For many people struggling to make ends meet as the UK lives through what has been described as a “cost of living crisis”, the pay rise will be a bitter pill to swallow. However, advocates argue that MPs’ wages need to catch up with other sectors, as well as those of politicians in other countries.
We believe the cost of politics should be going down, not up. Downing Street spokesman
While the three main party leaders have all condemned the rise at a time of austerity, with Labour’s Ed Miliband and Liberal Democrat Nick Clegg both pledging to turn down the money, research by Ipsa found that two-thirds of MPs believe they are underpaid.
To try and make the pay rise more palatable to the public, Ipsa is expected to announce a tougher-than-expected crackdown on MPs’ pensions to cancel out the £4.6million cost to the taxpayer, as well as cuts to come other perks such as the £15 dinner allowance.
MPs have no way to prevent the rise coming into force after the next general election – unless they change the law set up in the wake of the expenses scandal to stop them setting their own pay.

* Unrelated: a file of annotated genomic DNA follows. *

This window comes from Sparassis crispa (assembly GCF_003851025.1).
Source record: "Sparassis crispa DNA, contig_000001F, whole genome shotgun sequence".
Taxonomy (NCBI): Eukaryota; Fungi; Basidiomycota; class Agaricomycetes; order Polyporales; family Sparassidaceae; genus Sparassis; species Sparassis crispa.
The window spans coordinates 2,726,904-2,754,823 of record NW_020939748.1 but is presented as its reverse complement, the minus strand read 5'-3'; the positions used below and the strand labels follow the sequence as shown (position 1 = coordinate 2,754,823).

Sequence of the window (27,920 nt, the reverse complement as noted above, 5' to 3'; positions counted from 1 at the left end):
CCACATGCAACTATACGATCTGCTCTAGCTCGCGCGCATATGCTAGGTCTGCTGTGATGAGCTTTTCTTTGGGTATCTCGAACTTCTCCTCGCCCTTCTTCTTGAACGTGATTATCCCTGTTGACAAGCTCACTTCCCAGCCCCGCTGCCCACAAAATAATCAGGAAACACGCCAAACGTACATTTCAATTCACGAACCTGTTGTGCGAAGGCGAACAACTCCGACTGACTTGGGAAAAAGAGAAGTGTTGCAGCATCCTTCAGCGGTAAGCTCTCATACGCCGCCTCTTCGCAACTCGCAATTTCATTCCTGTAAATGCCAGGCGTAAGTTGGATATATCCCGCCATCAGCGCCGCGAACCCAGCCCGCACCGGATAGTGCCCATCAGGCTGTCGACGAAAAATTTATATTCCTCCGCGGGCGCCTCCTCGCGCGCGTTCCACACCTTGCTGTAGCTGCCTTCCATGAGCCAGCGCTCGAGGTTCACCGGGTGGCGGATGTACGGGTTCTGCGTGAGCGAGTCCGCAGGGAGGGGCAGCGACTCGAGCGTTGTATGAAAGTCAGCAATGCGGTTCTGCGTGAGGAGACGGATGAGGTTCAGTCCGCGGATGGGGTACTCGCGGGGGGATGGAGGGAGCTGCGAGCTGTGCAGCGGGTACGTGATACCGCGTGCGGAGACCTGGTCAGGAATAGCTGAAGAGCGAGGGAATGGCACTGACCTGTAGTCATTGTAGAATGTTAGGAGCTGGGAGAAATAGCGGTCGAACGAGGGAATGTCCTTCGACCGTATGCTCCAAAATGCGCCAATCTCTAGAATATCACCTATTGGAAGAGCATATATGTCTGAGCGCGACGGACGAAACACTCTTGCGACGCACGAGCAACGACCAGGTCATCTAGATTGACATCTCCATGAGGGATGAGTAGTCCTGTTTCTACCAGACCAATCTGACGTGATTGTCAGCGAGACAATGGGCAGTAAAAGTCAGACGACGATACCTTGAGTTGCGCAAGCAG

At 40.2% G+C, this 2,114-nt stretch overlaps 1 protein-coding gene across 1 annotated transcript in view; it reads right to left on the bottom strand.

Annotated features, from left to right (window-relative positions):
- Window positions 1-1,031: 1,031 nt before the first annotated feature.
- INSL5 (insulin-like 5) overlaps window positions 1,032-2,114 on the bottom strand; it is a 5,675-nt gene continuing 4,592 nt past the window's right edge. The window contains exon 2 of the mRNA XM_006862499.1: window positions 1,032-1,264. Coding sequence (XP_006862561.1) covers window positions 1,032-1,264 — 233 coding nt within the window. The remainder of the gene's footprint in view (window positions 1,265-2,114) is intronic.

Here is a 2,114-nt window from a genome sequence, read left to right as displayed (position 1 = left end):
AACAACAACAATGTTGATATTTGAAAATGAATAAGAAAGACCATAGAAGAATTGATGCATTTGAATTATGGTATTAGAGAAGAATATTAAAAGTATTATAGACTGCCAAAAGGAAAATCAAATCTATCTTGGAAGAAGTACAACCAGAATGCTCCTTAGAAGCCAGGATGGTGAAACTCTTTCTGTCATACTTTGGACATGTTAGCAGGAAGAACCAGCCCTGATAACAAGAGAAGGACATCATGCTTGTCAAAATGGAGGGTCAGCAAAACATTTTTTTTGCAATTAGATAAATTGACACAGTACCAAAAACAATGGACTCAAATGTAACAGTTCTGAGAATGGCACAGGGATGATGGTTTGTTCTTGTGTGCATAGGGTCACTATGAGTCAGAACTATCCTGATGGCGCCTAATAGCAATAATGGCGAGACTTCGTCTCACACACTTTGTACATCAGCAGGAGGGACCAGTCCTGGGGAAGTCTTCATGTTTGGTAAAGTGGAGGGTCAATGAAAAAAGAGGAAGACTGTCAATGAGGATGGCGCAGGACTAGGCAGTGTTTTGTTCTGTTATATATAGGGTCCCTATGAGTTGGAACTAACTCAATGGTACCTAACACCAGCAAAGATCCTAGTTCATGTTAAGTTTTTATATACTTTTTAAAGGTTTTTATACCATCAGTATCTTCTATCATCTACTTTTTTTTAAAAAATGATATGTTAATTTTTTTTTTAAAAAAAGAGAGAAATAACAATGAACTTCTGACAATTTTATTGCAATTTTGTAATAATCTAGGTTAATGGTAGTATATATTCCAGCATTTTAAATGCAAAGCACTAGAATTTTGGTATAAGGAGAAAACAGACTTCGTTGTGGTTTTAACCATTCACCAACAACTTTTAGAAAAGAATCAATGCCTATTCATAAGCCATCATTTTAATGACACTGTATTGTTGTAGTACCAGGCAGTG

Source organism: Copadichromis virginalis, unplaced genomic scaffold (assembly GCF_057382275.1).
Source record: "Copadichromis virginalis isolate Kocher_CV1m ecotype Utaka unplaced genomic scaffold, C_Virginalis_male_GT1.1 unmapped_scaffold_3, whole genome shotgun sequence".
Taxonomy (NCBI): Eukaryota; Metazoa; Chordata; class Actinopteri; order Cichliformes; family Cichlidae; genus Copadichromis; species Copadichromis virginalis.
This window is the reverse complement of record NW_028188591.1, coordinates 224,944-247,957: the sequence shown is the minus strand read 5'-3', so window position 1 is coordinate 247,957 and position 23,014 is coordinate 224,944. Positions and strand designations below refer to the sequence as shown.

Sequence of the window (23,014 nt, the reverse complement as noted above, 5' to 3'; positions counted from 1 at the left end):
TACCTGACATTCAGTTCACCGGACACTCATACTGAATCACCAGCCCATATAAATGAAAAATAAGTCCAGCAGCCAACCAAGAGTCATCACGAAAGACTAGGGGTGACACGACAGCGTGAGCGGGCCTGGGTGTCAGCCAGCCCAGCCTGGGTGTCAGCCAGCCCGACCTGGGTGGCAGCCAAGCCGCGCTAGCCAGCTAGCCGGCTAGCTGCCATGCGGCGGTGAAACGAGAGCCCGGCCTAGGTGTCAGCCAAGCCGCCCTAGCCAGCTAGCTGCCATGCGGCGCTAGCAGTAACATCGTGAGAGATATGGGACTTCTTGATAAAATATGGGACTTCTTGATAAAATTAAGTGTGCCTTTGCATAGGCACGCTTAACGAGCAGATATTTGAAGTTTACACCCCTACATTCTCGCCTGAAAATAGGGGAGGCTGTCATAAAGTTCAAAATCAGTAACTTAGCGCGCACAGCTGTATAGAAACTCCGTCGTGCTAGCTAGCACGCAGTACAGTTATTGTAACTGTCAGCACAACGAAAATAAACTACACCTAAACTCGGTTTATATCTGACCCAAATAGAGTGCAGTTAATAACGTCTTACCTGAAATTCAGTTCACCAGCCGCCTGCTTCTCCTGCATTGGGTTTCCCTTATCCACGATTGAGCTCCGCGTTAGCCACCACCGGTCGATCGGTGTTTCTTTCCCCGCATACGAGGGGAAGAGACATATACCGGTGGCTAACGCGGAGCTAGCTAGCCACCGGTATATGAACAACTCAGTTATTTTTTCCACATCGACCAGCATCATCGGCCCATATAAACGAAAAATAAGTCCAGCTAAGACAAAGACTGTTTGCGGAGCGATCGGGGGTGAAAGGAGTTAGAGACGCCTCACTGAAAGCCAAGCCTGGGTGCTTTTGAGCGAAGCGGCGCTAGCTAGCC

‘Putting up two fingers to taxpayers’
Ipsa’s original report conceded there is no “compelling evidence” that MPs’ current salary level is deterring candidates, making people leave parliament, affecting the diversity of the House of Commons or lowering the standard of ministers, but said it was “wrong in itself” to keep MPs’ pay low and pointed out that it had gone for a rise at the lower end of possibilities “in recognition of the current difficult economic circumstances.”
Matthew Sinclair, chief executive of the Taxpayers’ Alliance campaign group, said: “This announcement amounts to an unaccountable quango putting up two fingers to taxpayers. It must be rejected.”
A Downing Street spokesman said MPs’ pay was a matter for Ipsa, but added: “We believe that the cost of politics should be going down, not up.”